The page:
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The nucleus of deuterium, called a deuteron, contains one proton and one neutron. What is strong nuclear force between them?

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I'm having a hard time interpreting this question. Do we want the magnitude of the force. That's hard because it is hard to characterize the distance variation (but the binding energy is well measured at about 2.2 MeV). Or is there something else? – dmckee Jun 14 '12 at 22:23
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The solid state analogue of the force between a proton and a neutron is the Van der Waals forces between the molecules.

These forces are overflow forces from the central charges and the magnetic fields of the electrons and nuclei which comprise the electromgnetic environment of molecules. These are dipole and higher pole forces that can be attractive or repulsive creating the chemistry and solid state of the world around us.

The problem with nuclear forces is that in contrast to just electric and magnetic dipoles and quadrupoles etc, we have three colored quarks interacting with three colored quarks plus a large number of colored gluons in the sea. You can think of each color as a type of charge which will have its colored analogue of electric and magnetic fields. The complexity is enormous and the forces cannot be approximated simply as the case with electromagnetic forces.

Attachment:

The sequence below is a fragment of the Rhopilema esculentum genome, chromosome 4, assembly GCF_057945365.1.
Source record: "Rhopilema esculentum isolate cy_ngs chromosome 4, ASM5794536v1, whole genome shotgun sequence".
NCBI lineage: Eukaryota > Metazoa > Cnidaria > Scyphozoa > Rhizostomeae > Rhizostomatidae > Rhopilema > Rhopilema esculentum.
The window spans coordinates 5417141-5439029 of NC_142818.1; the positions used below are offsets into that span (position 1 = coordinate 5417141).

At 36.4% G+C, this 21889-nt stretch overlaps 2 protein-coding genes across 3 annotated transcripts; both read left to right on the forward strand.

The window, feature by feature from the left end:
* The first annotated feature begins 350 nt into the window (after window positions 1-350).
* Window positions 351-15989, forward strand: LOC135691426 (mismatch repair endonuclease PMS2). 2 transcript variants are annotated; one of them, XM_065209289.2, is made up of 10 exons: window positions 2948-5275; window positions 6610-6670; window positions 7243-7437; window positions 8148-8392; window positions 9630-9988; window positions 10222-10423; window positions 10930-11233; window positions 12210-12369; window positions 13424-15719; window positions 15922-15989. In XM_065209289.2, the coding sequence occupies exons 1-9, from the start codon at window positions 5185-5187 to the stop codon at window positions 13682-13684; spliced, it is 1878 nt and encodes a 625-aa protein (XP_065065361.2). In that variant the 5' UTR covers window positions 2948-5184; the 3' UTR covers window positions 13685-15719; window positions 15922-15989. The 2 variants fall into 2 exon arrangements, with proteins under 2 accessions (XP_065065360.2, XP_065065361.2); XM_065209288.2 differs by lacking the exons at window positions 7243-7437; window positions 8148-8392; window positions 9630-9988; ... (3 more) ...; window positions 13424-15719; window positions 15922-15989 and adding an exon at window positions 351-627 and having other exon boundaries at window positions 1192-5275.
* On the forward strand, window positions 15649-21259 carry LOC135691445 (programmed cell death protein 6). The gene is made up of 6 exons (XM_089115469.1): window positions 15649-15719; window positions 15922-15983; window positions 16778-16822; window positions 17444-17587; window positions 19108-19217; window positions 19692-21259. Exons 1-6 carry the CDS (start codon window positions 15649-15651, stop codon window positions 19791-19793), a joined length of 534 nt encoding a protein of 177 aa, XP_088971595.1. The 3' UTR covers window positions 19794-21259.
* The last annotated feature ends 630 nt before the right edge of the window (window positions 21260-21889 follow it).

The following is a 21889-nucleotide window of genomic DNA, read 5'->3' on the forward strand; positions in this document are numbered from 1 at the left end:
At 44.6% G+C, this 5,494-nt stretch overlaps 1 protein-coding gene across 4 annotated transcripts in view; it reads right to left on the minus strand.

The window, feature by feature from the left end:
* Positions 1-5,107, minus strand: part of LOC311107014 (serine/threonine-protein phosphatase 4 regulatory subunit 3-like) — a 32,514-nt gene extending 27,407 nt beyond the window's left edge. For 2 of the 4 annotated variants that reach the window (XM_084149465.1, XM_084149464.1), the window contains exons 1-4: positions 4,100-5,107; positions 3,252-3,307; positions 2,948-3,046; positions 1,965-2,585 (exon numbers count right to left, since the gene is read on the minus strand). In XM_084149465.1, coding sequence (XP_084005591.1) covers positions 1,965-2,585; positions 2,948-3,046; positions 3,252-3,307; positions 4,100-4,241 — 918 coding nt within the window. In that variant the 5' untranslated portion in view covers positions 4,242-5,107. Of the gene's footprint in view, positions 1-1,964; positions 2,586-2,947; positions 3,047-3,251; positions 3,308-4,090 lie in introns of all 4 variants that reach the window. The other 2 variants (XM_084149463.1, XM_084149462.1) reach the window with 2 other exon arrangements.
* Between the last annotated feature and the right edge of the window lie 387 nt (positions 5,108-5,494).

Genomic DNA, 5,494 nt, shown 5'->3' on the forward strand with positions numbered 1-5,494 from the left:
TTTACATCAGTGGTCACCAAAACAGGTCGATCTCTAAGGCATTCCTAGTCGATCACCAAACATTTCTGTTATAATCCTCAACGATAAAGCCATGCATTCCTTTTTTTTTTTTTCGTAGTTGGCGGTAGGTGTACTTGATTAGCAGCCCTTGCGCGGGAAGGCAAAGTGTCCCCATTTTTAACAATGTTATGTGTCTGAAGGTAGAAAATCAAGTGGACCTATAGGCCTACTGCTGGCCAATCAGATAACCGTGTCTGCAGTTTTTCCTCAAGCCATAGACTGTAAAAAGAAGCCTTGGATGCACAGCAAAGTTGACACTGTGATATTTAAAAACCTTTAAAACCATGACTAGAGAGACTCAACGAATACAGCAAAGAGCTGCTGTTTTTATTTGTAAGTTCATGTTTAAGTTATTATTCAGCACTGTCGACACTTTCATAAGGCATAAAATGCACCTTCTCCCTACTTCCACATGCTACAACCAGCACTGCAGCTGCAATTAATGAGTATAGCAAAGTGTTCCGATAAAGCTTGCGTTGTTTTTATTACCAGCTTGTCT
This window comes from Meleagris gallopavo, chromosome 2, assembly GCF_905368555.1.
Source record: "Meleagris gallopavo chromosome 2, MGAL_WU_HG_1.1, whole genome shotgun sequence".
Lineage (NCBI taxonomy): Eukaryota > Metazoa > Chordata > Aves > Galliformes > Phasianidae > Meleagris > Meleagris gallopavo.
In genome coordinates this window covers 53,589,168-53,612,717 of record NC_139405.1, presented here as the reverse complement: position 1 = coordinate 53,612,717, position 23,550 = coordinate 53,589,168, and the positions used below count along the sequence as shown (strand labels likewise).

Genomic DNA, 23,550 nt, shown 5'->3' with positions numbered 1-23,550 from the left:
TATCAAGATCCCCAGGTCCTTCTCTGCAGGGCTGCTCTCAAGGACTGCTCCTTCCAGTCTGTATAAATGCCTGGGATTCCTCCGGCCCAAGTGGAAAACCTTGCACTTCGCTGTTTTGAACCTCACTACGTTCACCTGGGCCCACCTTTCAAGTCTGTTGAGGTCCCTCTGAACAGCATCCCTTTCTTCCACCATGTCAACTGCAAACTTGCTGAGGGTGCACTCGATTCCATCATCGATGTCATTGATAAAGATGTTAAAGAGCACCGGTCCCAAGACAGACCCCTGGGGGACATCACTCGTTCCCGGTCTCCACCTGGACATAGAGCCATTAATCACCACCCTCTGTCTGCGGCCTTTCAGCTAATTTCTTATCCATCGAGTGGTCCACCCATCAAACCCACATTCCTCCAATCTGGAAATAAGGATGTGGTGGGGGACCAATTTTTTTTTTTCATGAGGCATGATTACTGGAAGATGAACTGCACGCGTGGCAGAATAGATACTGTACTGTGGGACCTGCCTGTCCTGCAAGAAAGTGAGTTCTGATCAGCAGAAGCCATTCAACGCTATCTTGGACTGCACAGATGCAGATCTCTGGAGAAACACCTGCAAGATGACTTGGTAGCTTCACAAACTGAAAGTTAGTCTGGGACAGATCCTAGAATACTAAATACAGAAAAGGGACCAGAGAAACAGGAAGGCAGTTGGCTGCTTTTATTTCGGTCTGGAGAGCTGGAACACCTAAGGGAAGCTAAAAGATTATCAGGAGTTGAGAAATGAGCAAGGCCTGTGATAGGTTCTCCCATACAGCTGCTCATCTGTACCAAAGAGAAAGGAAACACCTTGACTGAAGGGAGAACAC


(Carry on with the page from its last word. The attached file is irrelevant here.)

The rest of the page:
Fortunately we have the quantum mechanical shell models which do not have to enter into the quark details and which work very well and precisely for nuclear physics problems, the analogue of the Van der Waals calculations.

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There's a good explanation of nuclear forces at The key thing to understand about them is it's really a force between the quarks that make up the proton and the neutron, so calculating the force is exceedingly complicated.

Despite much Googling I couldn't find a graph of the force between the proton and neutron in deuterium, but the binding energy (mentioned by dmckee in his comment) is actually pretty low. In fact it's so low that the first excited state of the nucleus isn't bound.

For a rough comparison I calculated the energy required to bring two protons to about the distance between the proton and neutron in a deuterium nucleus (I use $10^{-15}$m as the distance) and got a value of 1.4MeV, which is roughly the same as the binding energy in the deuteron. However the nuclear force is much shorter range than the electrostatic force, so while the potential energy is comparable the force due to nuclear forces will be much stronger than the electrostatic force.

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